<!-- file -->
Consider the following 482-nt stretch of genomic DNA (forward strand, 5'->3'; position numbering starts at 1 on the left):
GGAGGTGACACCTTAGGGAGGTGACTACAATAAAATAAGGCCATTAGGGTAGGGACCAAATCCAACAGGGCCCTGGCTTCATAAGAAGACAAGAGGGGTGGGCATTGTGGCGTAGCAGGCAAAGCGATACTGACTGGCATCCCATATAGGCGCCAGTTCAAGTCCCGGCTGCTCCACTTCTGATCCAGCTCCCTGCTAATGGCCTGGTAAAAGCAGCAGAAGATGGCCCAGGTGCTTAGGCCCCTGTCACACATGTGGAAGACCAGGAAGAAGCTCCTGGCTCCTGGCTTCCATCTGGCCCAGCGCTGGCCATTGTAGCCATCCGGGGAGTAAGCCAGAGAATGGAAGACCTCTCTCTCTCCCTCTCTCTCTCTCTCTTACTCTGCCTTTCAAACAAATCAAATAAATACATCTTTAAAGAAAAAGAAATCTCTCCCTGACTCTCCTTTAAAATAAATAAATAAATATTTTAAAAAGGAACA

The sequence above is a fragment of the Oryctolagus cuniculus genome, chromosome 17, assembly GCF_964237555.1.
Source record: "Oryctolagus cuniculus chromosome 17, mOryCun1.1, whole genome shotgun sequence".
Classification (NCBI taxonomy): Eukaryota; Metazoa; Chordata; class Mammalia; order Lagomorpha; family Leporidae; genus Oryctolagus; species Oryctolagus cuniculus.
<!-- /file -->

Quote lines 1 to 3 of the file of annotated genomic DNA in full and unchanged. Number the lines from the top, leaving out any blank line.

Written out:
Consider the following 482-nt stretch of genomic DNA (forward strand, 5'->3'; position numbering starts at 1 on the left):
GGAGGTGACACCTTAGGGAGGTGACTACAATAAAATAAGGCCATTAGGGTAGGGACCAAATCCAACAGGGCCCTGGCTTCATAAGAAGACAAGAGGGGTGGGCATTGTGGCGTAGCAGGCAAAGCGATACTGACTGGCATCCCATATAGGCGCCAGTTCAAGTCCCGGCTGCTCCACTTCTGATCCAGCTCCCTGCTAATGGCCTGGTAAAAGCAGCAGAAGATGGCCCAGGTGCTTAGGCCCCTGTCACACATGTGGAAGACCAGGAAGAAGCTCCTGGCTCCTGGCTTCCATCTGGCCCAGCGCTGGCCATTGTAGCCATCCGGGGAGTAAGCCAGAGAATGGAAGACCTCTCTCTCTCCCTCTCTCTCTCTCTCTTACTCTGCCTTTCAAACAAATCAAATAAATACATCTTTAAAGAAAAAGAAATCTCTCCCTGACTCTCCTTTAAAATAAATAAATAAATATTTTAAAAAGGAACA

The sequence above is a fragment of the Oryctolagus cuniculus genome, chromosome 17, assembly GCF_964237555.1.